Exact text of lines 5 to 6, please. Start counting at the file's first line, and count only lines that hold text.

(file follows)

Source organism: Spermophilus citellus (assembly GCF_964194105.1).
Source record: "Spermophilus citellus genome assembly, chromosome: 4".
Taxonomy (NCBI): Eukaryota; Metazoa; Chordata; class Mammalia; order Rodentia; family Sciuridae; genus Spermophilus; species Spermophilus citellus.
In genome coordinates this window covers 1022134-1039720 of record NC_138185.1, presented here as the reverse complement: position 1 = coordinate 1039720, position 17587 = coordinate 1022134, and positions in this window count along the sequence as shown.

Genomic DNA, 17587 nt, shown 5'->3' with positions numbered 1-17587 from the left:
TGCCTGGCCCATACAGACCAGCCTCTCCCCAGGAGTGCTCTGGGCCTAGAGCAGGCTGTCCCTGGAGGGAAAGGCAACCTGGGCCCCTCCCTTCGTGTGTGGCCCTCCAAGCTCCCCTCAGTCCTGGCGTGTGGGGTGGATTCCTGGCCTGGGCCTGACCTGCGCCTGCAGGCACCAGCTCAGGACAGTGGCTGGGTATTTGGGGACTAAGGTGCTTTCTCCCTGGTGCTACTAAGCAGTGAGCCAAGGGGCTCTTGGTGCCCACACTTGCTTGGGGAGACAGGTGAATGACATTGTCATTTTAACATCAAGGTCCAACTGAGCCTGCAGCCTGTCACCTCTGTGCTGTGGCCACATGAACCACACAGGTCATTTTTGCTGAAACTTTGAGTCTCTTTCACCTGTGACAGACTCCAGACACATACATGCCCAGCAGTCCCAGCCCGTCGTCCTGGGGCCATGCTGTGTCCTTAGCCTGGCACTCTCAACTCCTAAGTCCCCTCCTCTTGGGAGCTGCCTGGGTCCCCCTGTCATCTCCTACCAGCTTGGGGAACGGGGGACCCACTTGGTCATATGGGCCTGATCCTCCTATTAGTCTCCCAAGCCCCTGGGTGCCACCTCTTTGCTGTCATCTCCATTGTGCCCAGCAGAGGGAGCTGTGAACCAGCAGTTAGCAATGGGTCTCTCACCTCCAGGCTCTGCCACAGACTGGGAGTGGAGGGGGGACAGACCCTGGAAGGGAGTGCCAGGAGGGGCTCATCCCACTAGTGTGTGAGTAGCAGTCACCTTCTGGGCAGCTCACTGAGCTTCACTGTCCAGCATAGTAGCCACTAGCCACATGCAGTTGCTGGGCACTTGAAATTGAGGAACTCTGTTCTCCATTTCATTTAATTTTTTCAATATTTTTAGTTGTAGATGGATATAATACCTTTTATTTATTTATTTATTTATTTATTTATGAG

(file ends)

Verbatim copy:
Genomic DNA, 17587 nt, shown 5'->3' with positions numbered 1-17587 from the left:
TGCCTGGCCCATACAGACCAGCCTCTCCCCAGGAGTGCTCTGGGCCTAGAGCAGGCTGTCCCTGGAGGGAAAGGCAACCTGGGCCCCTCCCTTCGTGTGTGGCCCTCCAAGCTCCCCTCAGTCCTGGCGTGTGGGGTGGATTCCTGGCCTGGGCCTGACCTGCGCCTGCAGGCACCAGCTCAGGACAGTGGCTGGGTATTTGGGGACTAAGGTGCTTTCTCCCTGGTGCTACTAAGCAGTGAGCCAAGGGGCTCTTGGTGCCCACACTTGCTTGGGGAGACAGGTGAATGACATTGTCATTTTAACATCAAGGTCCAACTGAGCCTGCAGCCTGTCACCTCTGTGCTGTGGCCACATGAACCACACAGGTCATTTTTGCTGAAACTTTGAGTCTCTTTCACCTGTGACAGACTCCAGACACATACATGCCCAGCAGTCCCAGCCCGTCGTCCTGGGGCCATGCTGTGTCCTTAGCCTGGCACTCTCAACTCCTAAGTCCCCTCCTCTTGGGAGCTGCCTGGGTCCCCCTGTCATCTCCTACCAGCTTGGGGAACGGGGGACCCACTTGGTCATATGGGCCTGATCCTCCTATTAGTCTCCCAAGCCCCTGGGTGCCACCTCTTTGCTGTCATCTCCATTGTGCCCAGCAGAGGGAGCTGTGAACCAGCAGTTAGCAATGGGTCTCTCACCTCCAGGCTCTGCCACAGACTGGGAGTGGAGGGGGGACAGACCCTGGAAGGGAGTGCCAGGAGGGGCTCATCCCACTAGTGTGTGAGTAGCAGTCACCTTCTGGGCAGCTCACTGAGCTTCACTGTCCAGCATAGTAGCCACTAGCCACATGCAGTTGCTGGGCACTTGAAATTGAGGAACTCTGTTCTCCATTTCATTTAATTTTTTCAATATTTTTAGTTGTAGATGGATATAATACCTTTTATTTATTTATTTATTTATTTATTTATGAG